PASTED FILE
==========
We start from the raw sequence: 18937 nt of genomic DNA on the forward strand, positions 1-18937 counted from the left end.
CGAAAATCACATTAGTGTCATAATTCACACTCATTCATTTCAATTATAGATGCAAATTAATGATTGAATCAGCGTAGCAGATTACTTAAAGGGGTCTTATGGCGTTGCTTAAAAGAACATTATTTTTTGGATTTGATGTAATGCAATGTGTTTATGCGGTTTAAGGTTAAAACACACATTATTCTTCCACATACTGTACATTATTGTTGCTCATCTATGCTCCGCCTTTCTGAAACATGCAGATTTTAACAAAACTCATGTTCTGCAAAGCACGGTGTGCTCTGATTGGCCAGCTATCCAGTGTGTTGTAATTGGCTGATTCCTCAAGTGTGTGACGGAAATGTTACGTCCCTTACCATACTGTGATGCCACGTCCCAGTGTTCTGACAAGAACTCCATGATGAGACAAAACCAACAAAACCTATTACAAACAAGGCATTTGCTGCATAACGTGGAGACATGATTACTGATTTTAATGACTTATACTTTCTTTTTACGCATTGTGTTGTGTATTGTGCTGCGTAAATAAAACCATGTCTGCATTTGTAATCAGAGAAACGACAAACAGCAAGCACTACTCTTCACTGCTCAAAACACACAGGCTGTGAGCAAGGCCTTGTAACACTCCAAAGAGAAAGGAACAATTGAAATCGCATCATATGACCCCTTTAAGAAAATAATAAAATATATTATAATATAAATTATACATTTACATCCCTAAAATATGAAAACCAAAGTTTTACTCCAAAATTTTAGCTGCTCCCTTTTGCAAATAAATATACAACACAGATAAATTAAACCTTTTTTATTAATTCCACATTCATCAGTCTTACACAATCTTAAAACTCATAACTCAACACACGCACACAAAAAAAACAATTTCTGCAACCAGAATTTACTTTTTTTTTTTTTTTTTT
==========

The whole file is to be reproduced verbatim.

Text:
We start from the raw sequence: 18937 nt of genomic DNA on the forward strand, positions 1-18937 counted from the left end.
CGAAAATCACATTAGTGTCATAATTCACACTCATTCATTTCAATTATAGATGCAAATTAATGATTGAATCAGCGTAGCAGATTACTTAAAGGGGTCTTATGGCGTTGCTTAAAAGAACATTATTTTTTGGATTTGATGTAATGCAATGTGTTTATGCGGTTTAAGGTTAAAACACACATTATTCTTCCACATACTGTACATTATTGTTGCTCATCTATGCTCCGCCTTTCTGAAACATGCAGATTTTAACAAAACTCATGTTCTGCAAAGCACGGTGTGCTCTGATTGGCCAGCTATCCAGTGTGTTGTAATTGGCTGATTCCTCAAGTGTGTGACGGAAATGTTACGTCCCTTACCATACTGTGATGCCACGTCCCAGTGTTCTGACAAGAACTCCATGATGAGACAAAACCAACAAAACCTATTACAAACAAGGCATTTGCTGCATAACGTGGAGACATGATTACTGATTTTAATGACTTATACTTTCTTTTTACGCATTGTGTTGTGTATTGTGCTGCGTAAATAAAACCATGTCTGCATTTGTAATCAGAGAAACGACAAACAGCAAGCACTACTCTTCACTGCTCAAAACACACAGGCTGTGAGCAAGGCCTTGTAACACTCCAAAGAGAAAGGAACAATTGAAATCGCATCATATGACCCCTTTAAGAAAATAATAAAATATATTATAATATAAATTATACATTTACATCCCTAAAATATGAAAACCAAAGTTTTACTCCAAAATTTTAGCTGCTCCCTTTTGCAAATAAATATACAACACAGATAAATTAAACCTTTTTTATTAATTCCACATTCATCAGTCTTACACAATCTTAAAACTCATAACTCAACACACGCACACAAAAAAAACAATTTCTGCAACCAGAATTTACTTTTTTTTTTTTTTTTTT